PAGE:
Climate Innovation on Display at the 2022 Arctic Circle Assembly

In October, members of the Belfer Center’s Arctic Initiative joined over 2,000 Arctic policymakers, scholars, business leaders, and residents in Reykjavík, Iceland, for the Arctic Circle Assembly—the world’s largest annual gathering on Arctic issues. 

permafrost pathways session arctic circle assembly

Arctic Initiative Co-Director John Holdren (at podium) presented about the impacts of carbon emissions permafrost thaw on the global climate during the Permafrost Pathways session. HKS student Vic Hogg also appreciated the opportunity to learn from Patricia Cochran (seated, center), project partner and Director of the Alaska Native Science Commission: “It was incredible to witness such a seasoned Indigenous leader sharing photos and stories about what is really going on in her community on a global stage.” (Photo: Elizabeth Hanlon)

The Arctic Initiative organized four sessions at this year’s Assembly. “Permafrost Pathways: Connecting Science, People, and Policy for Arctic Justice & Climate” introduced the Permafrost Pathways project that was launched earlier this year by the Woodwell Climate Research Center, the Arctic Initiative, and the Alaska Institute for Justice, which brings together leading experts in climate science, policy action, and environmental justice to inform and develop adaptation and mitigation strategies to address permafrost thaw.

During “The Arctic During the Global Pandemic: What Have We Learned?,” a panel session co-organized with the Icelandic Arctic Cooperation Network, Arctic Yearbook, and ARCTICenter, Senior Fellow Jennifer Spence presented a meta-analysis of research related to COVID-19 in the Arctic. Spence will co-chair the editorial board of a forthcoming Arctic Yearbook special volume, “Arctic Pandemics: COVID-19 and Other Pandemic Experiences and Lessons Learned,” which will provide insights and advice to inform pandemic preparedness and management and contribute to Arctic resilience.

In his remarks at the Arctic Circle Assembly, Harvard Kennedy School Dean Doug Elemendorf recalled his initial meeting with Halla Hrund Logadóttir, during which she convinced him of the necessity of “an Arctic initiative at Harvard Kennedy School...if Harvard was to serve the world as it could and should.”

During a plenary session, Harvard Kennedy School Dean Douglas Elmendorf presented an overview of Harvard Kennedy School’s ongoing work on climate and the Arctic. "Young people are demanding more education on climate change and especially on regions that will change the most, such as the Arctic," said Elmendorf in his remarks. Through the Arctic Initiative’s research, collaboration with partners, the Arctic course, and engagement with faculty and other experts, the Initiative supports students “to understand the crucial issues facing the Arctic.”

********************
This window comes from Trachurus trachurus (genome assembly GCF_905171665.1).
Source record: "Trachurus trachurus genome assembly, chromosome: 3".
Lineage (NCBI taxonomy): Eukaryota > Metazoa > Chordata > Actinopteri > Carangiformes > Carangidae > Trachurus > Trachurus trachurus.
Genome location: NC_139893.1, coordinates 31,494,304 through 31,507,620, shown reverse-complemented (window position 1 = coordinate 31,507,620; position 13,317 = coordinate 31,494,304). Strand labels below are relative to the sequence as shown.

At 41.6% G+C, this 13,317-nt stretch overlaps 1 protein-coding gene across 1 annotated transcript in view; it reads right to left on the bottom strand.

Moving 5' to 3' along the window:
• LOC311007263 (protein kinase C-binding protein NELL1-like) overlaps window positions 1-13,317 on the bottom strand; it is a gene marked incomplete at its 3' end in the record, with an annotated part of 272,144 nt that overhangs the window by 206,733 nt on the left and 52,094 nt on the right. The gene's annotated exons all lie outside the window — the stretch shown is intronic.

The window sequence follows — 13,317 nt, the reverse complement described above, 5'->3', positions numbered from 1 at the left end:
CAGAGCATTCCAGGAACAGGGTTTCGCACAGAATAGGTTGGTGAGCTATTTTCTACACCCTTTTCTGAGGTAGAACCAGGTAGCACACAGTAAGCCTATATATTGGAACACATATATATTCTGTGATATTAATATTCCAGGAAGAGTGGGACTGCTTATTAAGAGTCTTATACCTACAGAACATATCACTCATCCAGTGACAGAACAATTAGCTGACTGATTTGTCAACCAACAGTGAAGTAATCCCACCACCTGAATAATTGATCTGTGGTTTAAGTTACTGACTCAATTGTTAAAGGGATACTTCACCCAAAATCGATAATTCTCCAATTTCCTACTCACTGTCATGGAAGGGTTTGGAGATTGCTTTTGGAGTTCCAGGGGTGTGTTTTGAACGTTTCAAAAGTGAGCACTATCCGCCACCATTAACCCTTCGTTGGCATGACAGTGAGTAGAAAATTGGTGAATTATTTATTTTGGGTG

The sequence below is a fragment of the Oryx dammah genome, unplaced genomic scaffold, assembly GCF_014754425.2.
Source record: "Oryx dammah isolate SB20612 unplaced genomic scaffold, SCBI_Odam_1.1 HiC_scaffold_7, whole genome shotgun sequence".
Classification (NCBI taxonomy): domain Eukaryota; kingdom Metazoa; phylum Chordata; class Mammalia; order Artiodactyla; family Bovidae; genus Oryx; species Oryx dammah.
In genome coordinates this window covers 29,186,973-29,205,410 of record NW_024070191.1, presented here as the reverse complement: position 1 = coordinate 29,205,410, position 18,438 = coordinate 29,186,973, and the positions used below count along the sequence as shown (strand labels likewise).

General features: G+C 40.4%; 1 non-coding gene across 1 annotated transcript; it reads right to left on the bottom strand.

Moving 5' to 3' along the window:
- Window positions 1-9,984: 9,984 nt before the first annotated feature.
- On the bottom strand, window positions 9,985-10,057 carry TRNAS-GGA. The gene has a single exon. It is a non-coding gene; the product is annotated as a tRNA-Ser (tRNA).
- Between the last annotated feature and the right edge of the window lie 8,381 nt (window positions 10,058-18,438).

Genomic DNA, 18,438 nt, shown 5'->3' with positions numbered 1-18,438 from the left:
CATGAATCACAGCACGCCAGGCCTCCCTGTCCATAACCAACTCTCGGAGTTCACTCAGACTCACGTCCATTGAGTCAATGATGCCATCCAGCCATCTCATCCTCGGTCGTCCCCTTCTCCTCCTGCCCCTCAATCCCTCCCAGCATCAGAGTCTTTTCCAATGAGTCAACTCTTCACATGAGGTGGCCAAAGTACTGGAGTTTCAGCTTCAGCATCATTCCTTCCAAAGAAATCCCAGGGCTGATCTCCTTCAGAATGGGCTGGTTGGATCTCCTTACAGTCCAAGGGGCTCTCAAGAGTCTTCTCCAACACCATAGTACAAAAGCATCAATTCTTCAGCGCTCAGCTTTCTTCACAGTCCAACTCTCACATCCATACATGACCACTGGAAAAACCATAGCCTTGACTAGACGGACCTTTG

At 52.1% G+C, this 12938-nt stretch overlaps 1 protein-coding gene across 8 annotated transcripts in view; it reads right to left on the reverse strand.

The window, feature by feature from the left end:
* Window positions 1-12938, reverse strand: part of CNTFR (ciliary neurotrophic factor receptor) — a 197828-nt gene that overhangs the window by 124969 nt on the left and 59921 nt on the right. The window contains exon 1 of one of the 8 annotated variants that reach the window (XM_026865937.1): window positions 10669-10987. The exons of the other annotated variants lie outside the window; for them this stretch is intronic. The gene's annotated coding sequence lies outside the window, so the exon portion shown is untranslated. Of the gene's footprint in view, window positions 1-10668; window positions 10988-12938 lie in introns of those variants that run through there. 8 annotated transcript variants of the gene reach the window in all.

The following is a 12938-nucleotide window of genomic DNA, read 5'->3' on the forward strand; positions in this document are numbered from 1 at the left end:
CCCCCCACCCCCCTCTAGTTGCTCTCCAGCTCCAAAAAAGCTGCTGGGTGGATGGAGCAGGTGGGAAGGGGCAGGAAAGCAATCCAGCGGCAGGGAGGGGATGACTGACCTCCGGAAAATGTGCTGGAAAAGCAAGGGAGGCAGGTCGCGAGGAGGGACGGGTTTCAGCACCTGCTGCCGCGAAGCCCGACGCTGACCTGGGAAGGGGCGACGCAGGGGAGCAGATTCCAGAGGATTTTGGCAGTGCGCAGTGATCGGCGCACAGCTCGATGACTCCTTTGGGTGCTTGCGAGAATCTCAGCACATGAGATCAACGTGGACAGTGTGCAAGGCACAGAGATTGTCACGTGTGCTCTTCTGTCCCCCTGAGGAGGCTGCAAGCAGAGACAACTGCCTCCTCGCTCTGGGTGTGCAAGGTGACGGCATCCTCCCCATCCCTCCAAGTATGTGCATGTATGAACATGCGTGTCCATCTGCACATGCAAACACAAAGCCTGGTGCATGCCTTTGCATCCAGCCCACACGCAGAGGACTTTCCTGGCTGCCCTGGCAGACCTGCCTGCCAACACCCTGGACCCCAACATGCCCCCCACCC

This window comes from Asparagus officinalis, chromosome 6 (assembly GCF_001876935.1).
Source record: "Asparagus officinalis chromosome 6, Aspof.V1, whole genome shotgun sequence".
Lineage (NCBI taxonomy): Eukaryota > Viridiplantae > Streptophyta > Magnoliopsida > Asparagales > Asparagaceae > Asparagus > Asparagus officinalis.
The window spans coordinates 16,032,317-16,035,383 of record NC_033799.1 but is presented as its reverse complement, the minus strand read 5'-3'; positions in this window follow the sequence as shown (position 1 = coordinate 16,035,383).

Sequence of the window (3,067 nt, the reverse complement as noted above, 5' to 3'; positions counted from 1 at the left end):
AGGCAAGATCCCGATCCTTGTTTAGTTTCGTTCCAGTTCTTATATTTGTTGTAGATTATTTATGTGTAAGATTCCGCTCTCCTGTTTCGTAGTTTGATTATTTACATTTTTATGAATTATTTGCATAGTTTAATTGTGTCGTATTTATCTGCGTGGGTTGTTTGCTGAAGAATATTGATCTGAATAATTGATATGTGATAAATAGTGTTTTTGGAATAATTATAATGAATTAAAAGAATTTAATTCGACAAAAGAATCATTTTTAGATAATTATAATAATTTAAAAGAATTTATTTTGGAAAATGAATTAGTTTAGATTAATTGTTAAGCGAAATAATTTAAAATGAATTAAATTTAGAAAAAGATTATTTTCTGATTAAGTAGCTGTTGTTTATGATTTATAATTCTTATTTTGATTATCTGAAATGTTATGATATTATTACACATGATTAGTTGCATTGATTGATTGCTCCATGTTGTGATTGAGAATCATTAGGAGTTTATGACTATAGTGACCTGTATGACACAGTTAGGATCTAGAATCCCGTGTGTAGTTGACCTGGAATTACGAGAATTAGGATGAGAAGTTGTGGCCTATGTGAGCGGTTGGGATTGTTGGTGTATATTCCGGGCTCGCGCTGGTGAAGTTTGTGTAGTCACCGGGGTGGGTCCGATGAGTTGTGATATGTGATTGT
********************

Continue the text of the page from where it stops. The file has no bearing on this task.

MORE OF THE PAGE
The fruits of the Arctic Initiative’s efforts to train the next generation of interdisciplinary, solutions-oriented Arctic leaders were on full display at the Arctic Innovation Lab, where students from six collaborating universities pitched their solutions to Arctic challenges to an audience of over 150 attendees. HKS students Isaac Kim and Vic Hogg earned high praise for their proposals, respectively entitled “The Anna Tobulek and Molly Hootch Fellowship Program” and “Capacity Building within Alaska Native Communities for Land Co-Management.” Senior Fellow Douglas Causey and Dean Elmendorf served as judges alongside Alice Rogoff, the publisher of ArcticToday and a member of Arctic Initiative’s Advisory Board; Anders Oskal, Secretary General of World Reindeer Herders and Executive Director of the International Centre for Reindeer Husbandry; and Jón Atli Benediktsson, Rector of the University of Iceland.

“It was inspiring to see young Arctic leaders with such a broad variety of ideas,” said Hogg about participating in the Lab. “I was also moved by Halla Logadóttir’s remarks that she met some of her greatest professional allies at youth gatherings just like the one we were attending. I wonder if I might find myself working alongside some of my peers who presented one day.”

Throughout the Assembly, students had the opportunity to network and discuss their ideas with Arctic leaders, including the President of Iceland, Guðni Thorlacius Jóhannesson, during a visit to the President’s residence. Dean Elmendorf, John Holdren, and Halla Logadóttir also conducted a series of high-level meetings with policymakers from Arctic and near-Arctic states, including Iceland’s Prime Minister Katrín Jakobsdóttir.

Logadóttir, who currently serves as Director-General of Iceland’s National Energy Authority, led a field visit for the HKS delegation to the Hellisheiði Geothermal Power Plant. After a briefing by Logadóttir on the history of Iceland’s energy transition, the team toured ClimeWorks and Carbfix, the carbon capture, storage, and sequestration pilot projects at the Hellisheiði Geothermal Power Plant. It was an example of the cutting-edge energy and climate research and innovation taking place in Iceland, which runs on 85% renewable energy - and of a scalable solution the students could take with them back to Harvard Kennedy School and beyond.

For more information on this publication: Belfer Communications Office
For Academic Citation:

Hanlon, Elizabeth. "Climate Innovation on Display at the 2022 Arctic Circle Assembly." Belfer Center Newsletter, Belfer Center for Science and International Affairs, Harvard Kennedy School. (Fall 2022)

The Author


John P. Holdren